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MA CCC students celebrate Alexandra Place’s hidden heritage

Paula A Grad Spotlight
Paula A Grad Spotlight

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Published date
19 January 2018

Last term, a group of second year MA Culture, Criticism and Curation students (Brontë Cordes, Fiona Costelloe, Weiyan Liu, Farah Piriyeva, Huixian Su and Ziqiao Wang) collaborated with Alexandra Palace, the historic north London based venue, and local theatre and performing arts company Haringey Shed, to develop The People’s Carnival, a project celebrating the history of Rock Against Racism at, and beyond, Alexandra Palace. 

After archival research and an immersive workshop with members of the local community, the project culminated in a performative intervention, staged in the Palace’s Palm Court, which heralded the Palace’s lesser-known history. Here, Fiona Costelloe talks us through the project’s aims, influences and why reviving the history of events such as Rock Against Racism is so important today.

Tell us about The People’s Carnival. 

The People’s Carnival was an archival and community driven project to research and critically address submerged histories of local and minority communities in relation to Alexandra Palace. The main aim was to develop innovative outreach and curatorial strategies to engage local communities and concert goers with those histories.

The project was initially created as a response to the material found inside Alexandra Palace’s archive; we were struck by how little there was of BAME (Black, Asian, and Minority Ethnic) representation in performances and the Palace’s surrounding communities. The issue of representation and agency within Ally Pally – known as ‘The People’s Palace’ – was evident. We curated a day-long workshop of discussion, costume, music and performance which culminated in an intervention staged in Alexandra Palace’s Palm Court to an audience of Royal Blood concert goers and the general public.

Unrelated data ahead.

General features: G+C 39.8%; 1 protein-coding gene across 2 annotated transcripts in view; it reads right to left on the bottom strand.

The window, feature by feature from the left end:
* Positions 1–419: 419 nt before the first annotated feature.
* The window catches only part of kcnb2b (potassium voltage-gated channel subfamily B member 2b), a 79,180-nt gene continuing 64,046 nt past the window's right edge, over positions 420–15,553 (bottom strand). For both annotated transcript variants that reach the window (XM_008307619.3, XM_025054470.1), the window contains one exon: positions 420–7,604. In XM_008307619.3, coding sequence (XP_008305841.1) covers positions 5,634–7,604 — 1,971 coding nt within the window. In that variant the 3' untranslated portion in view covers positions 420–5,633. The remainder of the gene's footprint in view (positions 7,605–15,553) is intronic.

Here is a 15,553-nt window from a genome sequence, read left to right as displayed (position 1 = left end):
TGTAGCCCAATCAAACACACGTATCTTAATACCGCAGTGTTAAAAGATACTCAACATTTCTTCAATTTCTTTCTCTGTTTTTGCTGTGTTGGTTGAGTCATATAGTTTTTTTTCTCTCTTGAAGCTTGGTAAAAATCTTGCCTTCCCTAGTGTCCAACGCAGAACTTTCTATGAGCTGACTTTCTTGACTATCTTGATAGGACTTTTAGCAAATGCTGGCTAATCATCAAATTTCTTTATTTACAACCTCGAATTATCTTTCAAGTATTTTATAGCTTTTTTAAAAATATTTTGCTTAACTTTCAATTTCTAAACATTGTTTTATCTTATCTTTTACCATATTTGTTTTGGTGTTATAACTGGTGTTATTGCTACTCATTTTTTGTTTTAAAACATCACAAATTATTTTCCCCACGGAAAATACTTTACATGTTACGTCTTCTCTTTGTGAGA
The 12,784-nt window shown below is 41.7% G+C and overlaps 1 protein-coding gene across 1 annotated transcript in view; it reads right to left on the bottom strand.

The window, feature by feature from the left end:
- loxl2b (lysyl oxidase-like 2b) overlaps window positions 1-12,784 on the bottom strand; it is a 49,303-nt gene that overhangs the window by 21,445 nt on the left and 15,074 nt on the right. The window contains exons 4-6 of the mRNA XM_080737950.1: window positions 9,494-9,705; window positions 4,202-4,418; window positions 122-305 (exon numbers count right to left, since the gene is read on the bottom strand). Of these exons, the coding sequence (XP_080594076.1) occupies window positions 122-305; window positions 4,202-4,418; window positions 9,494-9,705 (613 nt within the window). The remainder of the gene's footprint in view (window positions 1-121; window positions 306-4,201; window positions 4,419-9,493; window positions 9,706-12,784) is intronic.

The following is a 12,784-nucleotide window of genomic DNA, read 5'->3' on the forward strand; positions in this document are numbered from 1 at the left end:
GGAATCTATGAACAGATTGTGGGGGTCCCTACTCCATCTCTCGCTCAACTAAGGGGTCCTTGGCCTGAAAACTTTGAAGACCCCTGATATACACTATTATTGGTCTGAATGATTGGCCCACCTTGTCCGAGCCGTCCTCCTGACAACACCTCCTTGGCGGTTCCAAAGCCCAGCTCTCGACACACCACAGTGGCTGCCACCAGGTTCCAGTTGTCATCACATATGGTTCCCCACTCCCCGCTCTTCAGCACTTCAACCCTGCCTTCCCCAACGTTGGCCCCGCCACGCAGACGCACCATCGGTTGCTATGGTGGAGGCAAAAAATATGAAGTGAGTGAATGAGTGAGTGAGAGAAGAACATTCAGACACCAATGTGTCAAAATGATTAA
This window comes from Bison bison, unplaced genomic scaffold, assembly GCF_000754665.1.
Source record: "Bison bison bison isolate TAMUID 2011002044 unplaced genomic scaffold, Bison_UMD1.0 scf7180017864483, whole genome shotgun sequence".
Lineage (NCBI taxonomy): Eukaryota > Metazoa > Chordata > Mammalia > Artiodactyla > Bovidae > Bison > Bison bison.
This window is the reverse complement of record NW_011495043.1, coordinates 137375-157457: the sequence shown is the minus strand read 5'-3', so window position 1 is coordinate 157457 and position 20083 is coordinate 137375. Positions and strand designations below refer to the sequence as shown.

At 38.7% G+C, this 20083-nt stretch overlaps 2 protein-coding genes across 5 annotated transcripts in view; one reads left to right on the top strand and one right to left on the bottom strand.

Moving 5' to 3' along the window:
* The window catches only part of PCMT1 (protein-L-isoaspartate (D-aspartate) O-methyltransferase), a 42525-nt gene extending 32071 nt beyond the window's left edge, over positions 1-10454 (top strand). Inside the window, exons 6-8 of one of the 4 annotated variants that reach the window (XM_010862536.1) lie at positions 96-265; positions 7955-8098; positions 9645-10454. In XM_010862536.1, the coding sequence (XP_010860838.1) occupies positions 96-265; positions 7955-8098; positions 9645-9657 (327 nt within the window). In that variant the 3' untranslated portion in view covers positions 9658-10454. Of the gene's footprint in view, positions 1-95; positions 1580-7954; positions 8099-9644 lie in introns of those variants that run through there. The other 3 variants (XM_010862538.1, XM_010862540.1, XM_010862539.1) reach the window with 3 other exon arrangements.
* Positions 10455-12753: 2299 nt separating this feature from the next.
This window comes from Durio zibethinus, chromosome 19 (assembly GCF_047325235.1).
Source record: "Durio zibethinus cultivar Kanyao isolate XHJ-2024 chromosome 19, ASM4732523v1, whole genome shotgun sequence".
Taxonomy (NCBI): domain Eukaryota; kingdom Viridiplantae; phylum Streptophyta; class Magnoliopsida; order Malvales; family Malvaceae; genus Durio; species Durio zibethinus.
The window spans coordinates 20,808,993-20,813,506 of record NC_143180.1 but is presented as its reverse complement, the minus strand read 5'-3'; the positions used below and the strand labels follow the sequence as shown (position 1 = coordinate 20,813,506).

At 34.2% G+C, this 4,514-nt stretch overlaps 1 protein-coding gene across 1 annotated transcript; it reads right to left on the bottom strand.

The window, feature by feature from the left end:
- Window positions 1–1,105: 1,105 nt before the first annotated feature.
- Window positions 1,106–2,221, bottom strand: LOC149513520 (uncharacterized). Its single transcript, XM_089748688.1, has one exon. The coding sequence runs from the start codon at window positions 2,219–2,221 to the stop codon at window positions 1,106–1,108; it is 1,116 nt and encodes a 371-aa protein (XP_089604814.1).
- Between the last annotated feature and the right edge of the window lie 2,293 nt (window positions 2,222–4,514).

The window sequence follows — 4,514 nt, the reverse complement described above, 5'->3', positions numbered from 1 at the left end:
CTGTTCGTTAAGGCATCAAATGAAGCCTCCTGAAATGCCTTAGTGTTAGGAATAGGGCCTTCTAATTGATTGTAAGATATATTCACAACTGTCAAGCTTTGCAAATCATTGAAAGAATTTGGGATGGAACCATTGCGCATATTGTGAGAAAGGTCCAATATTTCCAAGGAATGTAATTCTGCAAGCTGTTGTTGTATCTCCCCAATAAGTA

What influenced your carnival-inspired approach? 

The idea of a carnival stemmed from ephemera of former cultural events we encountered in the archive which included the All Night Carnival of Jazz, Cultural Festival of India, Capital Radio Jazz festival and Afro punk. We branched out to other archives and institutions to uncover more about Haringey and the Palace’s diverse performance history, these included Autograph, Black Cultural Archives and the Stuart Hall Library.

We discovered that Alexandra Palace had hosted the Rock Against Racism Militant Entertainment Tour Finale on 14 April 1979. Formed of carnivals, gigs, marches and DIY ephemera, the Rock Against Racism movement used music to combat racism and fascism. By bringing punk and reggae bands together on the same stage different audiences were encouraged to break down existing social barriers and racist attitudes. As curators, thinking about the context of Ally Pally and its outreach programme, Rock Against Racism struck a chord with us all – its ethos encompassed the project’s aims and our aspirations for The People’s Carnival

Why did you feel it was important to revisit these particular events?

In an age of fear mongering, terror, hate crimes, cultural divides and Brexit conversations, platforms of creative self-expression are integral to resisting prejudice and confronting such issues. Seeing the success of recent events such as One Love Manchester, Notting Hill Carnival and Music for Grenfell we were drawn to using the Palace’s connection to Rock Against Racism to explore similar issues, alongside reviving a pivotal aspect of Alexandra Palace’s diverse performance history.

How did you work to engage the local community in the project?